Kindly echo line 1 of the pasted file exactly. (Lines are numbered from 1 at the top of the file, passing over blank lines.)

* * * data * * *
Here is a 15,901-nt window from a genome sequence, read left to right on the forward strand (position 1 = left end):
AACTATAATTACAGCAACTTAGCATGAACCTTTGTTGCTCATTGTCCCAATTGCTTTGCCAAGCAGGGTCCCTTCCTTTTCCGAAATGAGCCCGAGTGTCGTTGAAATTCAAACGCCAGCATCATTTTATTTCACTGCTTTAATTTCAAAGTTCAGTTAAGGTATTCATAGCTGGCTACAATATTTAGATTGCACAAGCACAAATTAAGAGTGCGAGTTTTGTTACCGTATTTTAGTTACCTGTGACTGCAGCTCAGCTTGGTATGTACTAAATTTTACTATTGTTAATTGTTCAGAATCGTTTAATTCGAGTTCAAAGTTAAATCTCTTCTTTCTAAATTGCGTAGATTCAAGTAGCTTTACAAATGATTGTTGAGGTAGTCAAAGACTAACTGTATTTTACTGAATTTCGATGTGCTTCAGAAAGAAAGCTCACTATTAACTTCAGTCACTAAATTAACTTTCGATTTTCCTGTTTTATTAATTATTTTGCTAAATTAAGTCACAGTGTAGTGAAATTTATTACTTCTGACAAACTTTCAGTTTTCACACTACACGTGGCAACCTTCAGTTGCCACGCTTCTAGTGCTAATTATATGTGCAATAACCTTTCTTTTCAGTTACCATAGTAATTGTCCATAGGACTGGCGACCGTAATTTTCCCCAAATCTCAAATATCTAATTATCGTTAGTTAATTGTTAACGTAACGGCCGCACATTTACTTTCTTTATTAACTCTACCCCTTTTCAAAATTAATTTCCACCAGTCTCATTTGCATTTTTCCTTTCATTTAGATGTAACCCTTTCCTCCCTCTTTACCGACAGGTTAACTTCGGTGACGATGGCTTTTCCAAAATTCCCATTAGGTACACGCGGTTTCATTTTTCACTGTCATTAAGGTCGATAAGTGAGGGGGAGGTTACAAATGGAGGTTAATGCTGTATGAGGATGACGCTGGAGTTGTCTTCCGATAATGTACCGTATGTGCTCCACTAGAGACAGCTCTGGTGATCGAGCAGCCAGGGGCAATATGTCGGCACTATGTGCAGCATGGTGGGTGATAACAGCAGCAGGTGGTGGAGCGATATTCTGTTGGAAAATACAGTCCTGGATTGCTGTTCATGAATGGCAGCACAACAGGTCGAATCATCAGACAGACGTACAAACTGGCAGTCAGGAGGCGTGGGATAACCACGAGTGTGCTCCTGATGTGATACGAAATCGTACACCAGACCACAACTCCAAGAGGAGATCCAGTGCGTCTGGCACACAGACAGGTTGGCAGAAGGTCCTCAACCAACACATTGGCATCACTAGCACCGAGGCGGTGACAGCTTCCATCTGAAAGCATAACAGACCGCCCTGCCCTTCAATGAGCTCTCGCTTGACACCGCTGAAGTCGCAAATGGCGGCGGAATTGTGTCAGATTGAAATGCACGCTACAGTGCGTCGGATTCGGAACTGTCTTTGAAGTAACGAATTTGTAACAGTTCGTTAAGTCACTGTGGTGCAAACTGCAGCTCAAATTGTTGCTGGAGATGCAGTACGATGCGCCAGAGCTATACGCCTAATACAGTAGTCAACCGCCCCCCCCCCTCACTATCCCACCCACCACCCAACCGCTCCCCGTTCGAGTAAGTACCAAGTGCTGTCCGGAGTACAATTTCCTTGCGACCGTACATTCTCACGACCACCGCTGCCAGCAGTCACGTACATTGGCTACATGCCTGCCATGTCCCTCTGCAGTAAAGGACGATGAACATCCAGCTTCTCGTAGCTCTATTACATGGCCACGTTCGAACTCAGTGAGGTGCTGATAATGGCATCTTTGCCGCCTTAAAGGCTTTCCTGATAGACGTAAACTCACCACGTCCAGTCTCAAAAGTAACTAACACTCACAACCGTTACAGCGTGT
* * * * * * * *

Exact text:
Here is a 15,901-nt window from a genome sequence, read left to right on the forward strand (position 1 = left end):